US rapper Prince Ea put out a video this week to mark Earth Day. It’s called “Dear Future Generations: Sorry”, and it’s gone viral, with more than 25 million views on Facebook.
In the video Prince Ea walks into a completely barren, flat landscape. He stands next to a few dried out tree trunks, and he recites his apology:
For future generations the Amazon rainforest is the Amazon desert. Trees have gone. Prince Ea tells us how amazing trees are:
I mean we literally breathe the air that they are creating.
They clean up our pollution, our carbon.
They store and purify water and give us medicine that cures our diseases, food that feeds us.
He has a go at Fox News for denying climate change and Sarah Palin for saying she loves the smell of fossil fuels.
Then he tells us we can change things:
You know what? Cut the beat.
I’m not sorry. This future I do not accept it.
Because an error does not become a mistake until you refuse to correct it.
We can redirect this. How?
Prince Ea’s proposed solution is to “look at the root and not to the branches of government, not to the politicians run by corporations”. This generation has to take care of the planet.
We must globally warm our hearts and change the climate of our souls and realise that we are not apart from nature, we are a part of nature. And to betray nature is to betray us. To save nature is to save us.
The song finishes and we see Prince Ea sitting on a felled tree. And this is where everything unravels. He tells us that “for the past several weeks I’ve been here in Africa, the heart of Africa.” Of course, Prince Ea knows that Africa is a vast continent and not a country.
It turns out that Prince Ea has partnered with “Stand for Trees”, a project founded by Code REDD and USAID. Of course, Prince Ea knows that USAID provides money from the US government and Code REDD’s members and partners include corporations. But didn’t Prince Ea tell us to look at the root, and “not to the branches of government, not to the politicians run by corporations”?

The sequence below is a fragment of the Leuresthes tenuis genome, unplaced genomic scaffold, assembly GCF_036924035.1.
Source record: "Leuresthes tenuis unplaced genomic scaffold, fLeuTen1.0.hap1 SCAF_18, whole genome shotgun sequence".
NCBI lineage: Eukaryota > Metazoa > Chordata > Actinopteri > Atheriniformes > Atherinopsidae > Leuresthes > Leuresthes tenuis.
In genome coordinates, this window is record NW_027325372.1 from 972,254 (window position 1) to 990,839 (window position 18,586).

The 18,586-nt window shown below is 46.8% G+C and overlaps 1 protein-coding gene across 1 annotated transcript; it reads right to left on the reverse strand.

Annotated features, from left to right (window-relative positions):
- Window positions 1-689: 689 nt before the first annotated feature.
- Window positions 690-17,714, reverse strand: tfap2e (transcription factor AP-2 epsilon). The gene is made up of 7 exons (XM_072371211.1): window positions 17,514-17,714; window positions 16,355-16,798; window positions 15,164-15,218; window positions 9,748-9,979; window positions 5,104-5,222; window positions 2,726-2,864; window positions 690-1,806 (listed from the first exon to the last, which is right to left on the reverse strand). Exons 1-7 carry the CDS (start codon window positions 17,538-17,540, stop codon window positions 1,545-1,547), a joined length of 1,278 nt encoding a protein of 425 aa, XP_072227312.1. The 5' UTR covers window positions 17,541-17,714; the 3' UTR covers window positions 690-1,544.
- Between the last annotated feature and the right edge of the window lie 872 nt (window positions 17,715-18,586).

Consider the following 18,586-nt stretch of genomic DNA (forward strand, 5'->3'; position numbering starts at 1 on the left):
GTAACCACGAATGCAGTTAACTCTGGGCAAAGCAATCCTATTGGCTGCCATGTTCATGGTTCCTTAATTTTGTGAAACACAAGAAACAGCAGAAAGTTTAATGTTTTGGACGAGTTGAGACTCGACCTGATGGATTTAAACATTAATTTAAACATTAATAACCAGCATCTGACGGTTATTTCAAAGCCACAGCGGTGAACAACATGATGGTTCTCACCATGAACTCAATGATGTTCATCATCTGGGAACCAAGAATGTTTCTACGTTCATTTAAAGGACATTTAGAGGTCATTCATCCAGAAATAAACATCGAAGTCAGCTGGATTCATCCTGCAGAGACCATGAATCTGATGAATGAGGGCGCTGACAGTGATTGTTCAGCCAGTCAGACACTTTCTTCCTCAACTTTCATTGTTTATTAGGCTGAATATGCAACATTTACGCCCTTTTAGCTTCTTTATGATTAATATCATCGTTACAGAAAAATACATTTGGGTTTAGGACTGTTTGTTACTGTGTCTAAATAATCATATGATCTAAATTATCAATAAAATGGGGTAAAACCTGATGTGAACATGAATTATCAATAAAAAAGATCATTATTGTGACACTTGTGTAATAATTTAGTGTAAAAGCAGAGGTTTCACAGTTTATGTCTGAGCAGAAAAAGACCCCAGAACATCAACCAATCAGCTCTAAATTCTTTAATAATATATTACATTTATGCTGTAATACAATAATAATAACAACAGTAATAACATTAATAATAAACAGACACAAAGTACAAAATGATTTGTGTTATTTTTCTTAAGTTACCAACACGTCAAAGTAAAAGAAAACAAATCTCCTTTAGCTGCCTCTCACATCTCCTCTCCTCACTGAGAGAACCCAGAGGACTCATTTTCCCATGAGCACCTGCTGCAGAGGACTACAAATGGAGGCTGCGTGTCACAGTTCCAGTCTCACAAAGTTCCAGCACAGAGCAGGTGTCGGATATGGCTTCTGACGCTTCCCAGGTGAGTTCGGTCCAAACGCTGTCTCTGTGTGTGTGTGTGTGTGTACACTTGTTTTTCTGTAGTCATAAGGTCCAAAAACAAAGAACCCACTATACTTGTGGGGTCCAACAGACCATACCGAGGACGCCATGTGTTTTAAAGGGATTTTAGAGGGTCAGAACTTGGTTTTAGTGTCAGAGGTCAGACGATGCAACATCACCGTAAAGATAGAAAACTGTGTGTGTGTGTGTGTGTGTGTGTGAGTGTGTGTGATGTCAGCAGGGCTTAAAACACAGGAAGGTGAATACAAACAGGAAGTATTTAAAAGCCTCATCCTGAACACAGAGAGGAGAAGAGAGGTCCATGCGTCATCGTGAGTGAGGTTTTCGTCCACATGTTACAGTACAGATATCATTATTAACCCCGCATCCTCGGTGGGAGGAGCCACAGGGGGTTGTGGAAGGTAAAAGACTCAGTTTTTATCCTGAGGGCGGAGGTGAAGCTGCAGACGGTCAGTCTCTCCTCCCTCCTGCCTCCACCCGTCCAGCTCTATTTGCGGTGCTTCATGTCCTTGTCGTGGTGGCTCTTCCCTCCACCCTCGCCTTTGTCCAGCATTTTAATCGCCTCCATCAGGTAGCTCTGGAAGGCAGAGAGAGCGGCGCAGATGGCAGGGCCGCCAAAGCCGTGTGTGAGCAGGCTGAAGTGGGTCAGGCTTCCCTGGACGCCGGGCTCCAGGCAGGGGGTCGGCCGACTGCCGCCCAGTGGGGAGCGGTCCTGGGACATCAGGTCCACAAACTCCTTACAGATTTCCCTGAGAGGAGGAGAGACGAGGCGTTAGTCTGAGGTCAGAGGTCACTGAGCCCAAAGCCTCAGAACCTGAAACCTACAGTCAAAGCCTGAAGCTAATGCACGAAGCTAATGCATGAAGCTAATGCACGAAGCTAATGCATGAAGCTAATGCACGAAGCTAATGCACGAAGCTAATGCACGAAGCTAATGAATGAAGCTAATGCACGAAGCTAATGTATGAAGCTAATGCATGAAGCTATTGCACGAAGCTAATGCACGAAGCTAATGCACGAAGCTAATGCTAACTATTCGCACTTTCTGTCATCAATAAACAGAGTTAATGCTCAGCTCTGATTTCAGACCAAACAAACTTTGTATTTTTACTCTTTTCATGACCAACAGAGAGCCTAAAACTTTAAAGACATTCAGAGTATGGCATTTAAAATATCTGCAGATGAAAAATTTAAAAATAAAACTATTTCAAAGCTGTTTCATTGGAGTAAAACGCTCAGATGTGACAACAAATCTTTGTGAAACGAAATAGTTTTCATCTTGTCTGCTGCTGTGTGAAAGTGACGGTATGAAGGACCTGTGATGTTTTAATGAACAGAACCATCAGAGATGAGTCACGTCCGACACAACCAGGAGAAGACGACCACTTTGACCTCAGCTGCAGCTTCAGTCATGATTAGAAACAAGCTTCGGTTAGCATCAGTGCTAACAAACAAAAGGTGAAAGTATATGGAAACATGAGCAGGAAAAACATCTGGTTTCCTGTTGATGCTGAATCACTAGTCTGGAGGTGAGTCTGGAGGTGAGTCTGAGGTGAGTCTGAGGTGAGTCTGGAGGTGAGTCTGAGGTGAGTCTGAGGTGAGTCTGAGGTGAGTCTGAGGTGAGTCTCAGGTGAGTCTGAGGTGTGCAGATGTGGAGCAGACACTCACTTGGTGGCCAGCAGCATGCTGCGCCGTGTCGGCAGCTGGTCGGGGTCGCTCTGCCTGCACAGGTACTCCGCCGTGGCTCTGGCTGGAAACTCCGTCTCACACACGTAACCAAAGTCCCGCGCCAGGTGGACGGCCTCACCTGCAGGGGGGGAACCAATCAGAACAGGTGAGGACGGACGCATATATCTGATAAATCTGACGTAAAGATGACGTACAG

Prince Ea tells us that,
By standing for trees, not only can you save the lives of trees, help forest communities and protect the rights of animals to live in their homes, but you will also balance the amount of pollution that you yourself give off, your everyday activities. Making you a part of the solution and not the problem.
According to Prince Ea, then, all we need to do is spend US$10 on a Stand for Trees Certificate. In a press release, Karin Burns, Executive Director of Code REDD, tells us that,
“It is time for us to stop waiting on others to address climate change and to take action ourselves. If we protect threatened forests by making them more valuable alive than dead, we have a chance to avoid the catastrophic effects of climate change on our planet.”
The obvious problem with this argument is that to address climate change we need to stop emissions from fossil fuels. The best way to do this is to leave them underground. (This is one of the eight suggestions that 17 leading scientists and economists make in their Earth Statement, published on Earth Day. They also suggest protecting forests – but not offsetting the avoided emissions against continued burning of fossil fuels.)
There are many good reasons to protect forests, including their role in storing carbon. But trading the carbon stored in forests against continued emissions from fossil fuels does not reduce emissions from fossil fuels.
A recent paper published in Nature, shows that as the climate warms, the Amazon rainforest is losing its capacity to absorb carbon. Over the past decade the carbon absorbed by the Amazon has decreased by one third. This makes the need to reduce emissions from fossil fuels all the more urgent, and is why distractions like carbon trading are so dangerous.
Prince Ea’s video is a clever piece of advertising and fundraising for Stand for Trees’ REDD projects. But imagine if the projects were focussed on forest protection rather than generating carbon offsets. There would be no need for expensive consultants to fly to Kenya or the Democratic Republic of Congo to take careful measurements of the carbon stored in the trees and produce very long and boring reports. More of the money raised by Stand for Trees would be available to protect the forests, and more money could go to the communities living in and near the forests.
And while people could feel good about buying a Stand for Trees Certificate, they would not be under the illusion that the threat of climate change has gone away.